Milwaukie Porchfest returns for three Fridays of live music July 12-26

The heat wave will end and when it does, the cutest little music festival will be waiting on the porch on the other side.

Milwaukie Porchfest began as a small festival in the first pandemic fall of 2020 to give people a chance to safely experience live music outdoors (and give bored musicians a performance). But Porchfest was such a success that this is now the fifth annual edition of the suburban event, which returns with more than 80 free concerts in neighborhoods across Milwaukie from 6:30 to 8:30 p.m. on Friday, July 12, 19 and 26.

Porchfest is a volunteer-run and free event, but attendees are asked to tip the artists if they can. Samantha Swindler, chair of the Milwaukie Arts Committee, paused her drives around Milwaukie handing out Porchfest signs at hosts' homes and businesses to talk about the event, which she said is “just so sweet.”

“It's a community and neighborhood-building event,” Swindler says. “You see families on bikes and people walking around introducing themselves to neighbors they've never met because they've never had a reason to.”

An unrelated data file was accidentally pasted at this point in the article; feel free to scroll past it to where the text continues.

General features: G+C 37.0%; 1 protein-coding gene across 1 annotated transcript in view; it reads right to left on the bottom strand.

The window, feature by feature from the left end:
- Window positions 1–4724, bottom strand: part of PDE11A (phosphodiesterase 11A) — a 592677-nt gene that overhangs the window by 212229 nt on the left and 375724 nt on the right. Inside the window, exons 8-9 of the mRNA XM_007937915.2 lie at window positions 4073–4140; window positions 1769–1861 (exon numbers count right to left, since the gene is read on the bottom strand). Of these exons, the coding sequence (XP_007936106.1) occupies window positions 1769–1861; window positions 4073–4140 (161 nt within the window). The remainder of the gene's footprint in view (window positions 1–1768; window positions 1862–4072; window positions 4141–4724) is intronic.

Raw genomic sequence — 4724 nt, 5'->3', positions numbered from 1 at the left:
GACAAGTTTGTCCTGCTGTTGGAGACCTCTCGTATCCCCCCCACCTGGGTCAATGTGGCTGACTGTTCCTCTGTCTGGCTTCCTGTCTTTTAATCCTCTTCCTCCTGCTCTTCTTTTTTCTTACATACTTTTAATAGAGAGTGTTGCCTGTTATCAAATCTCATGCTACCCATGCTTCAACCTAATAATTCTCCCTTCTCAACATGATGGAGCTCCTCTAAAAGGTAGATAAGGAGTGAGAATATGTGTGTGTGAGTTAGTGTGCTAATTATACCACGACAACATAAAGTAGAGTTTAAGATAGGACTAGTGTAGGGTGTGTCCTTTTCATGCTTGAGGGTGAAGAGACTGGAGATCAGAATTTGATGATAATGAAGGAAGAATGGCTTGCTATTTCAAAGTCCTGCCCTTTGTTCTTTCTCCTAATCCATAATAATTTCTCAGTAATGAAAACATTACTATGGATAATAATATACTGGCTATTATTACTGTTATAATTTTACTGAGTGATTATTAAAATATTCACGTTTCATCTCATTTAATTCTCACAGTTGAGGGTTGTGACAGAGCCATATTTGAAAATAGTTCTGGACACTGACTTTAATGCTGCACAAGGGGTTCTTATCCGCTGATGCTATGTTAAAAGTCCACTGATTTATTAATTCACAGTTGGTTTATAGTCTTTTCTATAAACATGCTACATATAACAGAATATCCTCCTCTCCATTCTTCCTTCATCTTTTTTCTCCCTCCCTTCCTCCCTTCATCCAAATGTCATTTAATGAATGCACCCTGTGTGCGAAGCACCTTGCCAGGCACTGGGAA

The 27 (and counting) performances at the July 12 event cover a wide range of genres, including Americana band Cahoots, “minimalist post-proto-punk indie” trio Merwulf, blues, funk, folk, honky-tonk and even a karaoke “cul-de-sac singalong.”

There will also be a food truck and drinks at the Chapel Theater on July 12, where two bands – Vierra's Gold and Grand Head – will perform from 6 to 8 p.m. Although the event is called Porchfest, organizers have extensive infrastructure and some concerts will take place in driveways, parking lots and garages.

Other notable acts on the program this summer include the war of starsDoom metal band SandKrawler and John the Red Nose, a duo that plays medieval music on ancient instruments, both on July 26. What the two sound like is anyone's guess.

“Sometimes it's just a guy on his porch strumming his guitar, and sometimes it's really great bands from Portland,” Swindler says. “But it's very unobtrusive – you're right there with the artist.”